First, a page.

Brain region recovery possible in former methamphetamine
Adaptive changes in chemical activity in certain regions of the brain of former methamphetamine
users who have not used the drug for a year or more suggest some recovery of neuronal structure and function,
according to an article authored by UC Davis Health System researchers in the April issue of Archives
of General Psychiatry.
Methamphetamine use has been shown to cause abnormalities in brain regions associated with selective
attention and regions associated with memory.
Using proton magnetic resonance spectroscopy, Thomas E. Nordahl, psychiatry professor, and colleagues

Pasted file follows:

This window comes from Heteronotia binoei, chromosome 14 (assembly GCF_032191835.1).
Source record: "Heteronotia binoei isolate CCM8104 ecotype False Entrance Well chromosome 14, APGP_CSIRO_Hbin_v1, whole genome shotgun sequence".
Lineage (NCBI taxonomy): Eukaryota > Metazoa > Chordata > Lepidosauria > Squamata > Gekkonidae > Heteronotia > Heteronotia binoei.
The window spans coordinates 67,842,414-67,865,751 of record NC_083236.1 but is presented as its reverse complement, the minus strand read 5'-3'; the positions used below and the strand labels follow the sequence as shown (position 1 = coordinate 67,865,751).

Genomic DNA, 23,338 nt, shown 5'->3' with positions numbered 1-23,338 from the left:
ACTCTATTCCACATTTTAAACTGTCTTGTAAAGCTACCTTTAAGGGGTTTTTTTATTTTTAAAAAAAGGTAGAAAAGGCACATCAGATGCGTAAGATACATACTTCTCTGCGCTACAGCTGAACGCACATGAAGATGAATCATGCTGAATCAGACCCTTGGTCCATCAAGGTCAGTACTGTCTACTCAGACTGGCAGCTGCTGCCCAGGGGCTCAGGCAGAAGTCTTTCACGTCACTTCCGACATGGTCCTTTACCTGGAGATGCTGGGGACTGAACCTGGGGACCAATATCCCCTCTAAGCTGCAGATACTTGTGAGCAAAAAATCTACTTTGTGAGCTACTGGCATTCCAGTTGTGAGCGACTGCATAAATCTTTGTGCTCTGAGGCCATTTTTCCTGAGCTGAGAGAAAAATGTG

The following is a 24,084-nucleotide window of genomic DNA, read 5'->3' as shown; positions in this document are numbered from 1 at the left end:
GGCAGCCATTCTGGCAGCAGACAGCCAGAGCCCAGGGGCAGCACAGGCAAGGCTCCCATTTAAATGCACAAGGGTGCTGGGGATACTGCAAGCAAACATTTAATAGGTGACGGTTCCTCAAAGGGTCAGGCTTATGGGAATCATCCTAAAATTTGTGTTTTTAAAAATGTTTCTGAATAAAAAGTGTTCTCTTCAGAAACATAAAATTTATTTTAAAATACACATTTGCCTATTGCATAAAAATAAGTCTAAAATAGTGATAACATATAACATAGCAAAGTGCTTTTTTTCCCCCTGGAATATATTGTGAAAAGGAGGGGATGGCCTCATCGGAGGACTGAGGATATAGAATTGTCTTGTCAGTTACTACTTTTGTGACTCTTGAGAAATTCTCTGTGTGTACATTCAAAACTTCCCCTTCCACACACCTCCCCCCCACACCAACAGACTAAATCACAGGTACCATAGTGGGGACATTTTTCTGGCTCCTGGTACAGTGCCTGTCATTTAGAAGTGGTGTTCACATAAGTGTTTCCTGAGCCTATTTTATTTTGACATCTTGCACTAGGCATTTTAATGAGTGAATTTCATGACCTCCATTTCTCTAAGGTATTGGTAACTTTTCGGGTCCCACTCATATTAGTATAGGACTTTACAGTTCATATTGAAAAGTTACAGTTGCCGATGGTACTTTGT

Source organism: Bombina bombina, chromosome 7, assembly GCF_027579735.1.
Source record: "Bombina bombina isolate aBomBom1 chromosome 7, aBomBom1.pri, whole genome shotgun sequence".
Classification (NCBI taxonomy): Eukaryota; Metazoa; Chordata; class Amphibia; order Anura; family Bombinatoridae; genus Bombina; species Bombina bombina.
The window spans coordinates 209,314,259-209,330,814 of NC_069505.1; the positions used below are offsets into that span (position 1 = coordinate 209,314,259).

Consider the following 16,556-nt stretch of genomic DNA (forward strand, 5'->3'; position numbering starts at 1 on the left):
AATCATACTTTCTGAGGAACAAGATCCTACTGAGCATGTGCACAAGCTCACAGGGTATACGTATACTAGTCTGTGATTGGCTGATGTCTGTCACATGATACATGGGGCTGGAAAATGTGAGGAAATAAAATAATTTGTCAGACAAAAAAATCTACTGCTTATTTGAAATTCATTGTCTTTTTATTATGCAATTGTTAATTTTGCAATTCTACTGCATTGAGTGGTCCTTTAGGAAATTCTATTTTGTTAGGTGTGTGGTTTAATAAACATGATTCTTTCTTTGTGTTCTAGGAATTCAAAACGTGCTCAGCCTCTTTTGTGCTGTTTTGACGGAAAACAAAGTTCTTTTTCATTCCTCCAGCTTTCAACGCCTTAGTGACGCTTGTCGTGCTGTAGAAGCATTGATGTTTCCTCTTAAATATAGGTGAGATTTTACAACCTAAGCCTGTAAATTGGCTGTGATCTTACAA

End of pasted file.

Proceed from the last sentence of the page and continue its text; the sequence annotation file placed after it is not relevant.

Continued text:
compared eight methamphetamine users who had not used methamphetamine for one to five years and 16 recently
abstinent methamphetamine users who had not used the drug for one to six months with 13 healthy, non-substance-using
They found that when drug exposure is terminated, adaptive changes occur, which may contribute to some
degree of normalization of neuronal structure and function.
"The understanding of how the human brain can recover or partially recover as a function of extended
drug abstinence has important implications both for the neurobiology of addiction and substance abuse
treatment," the authors concluded.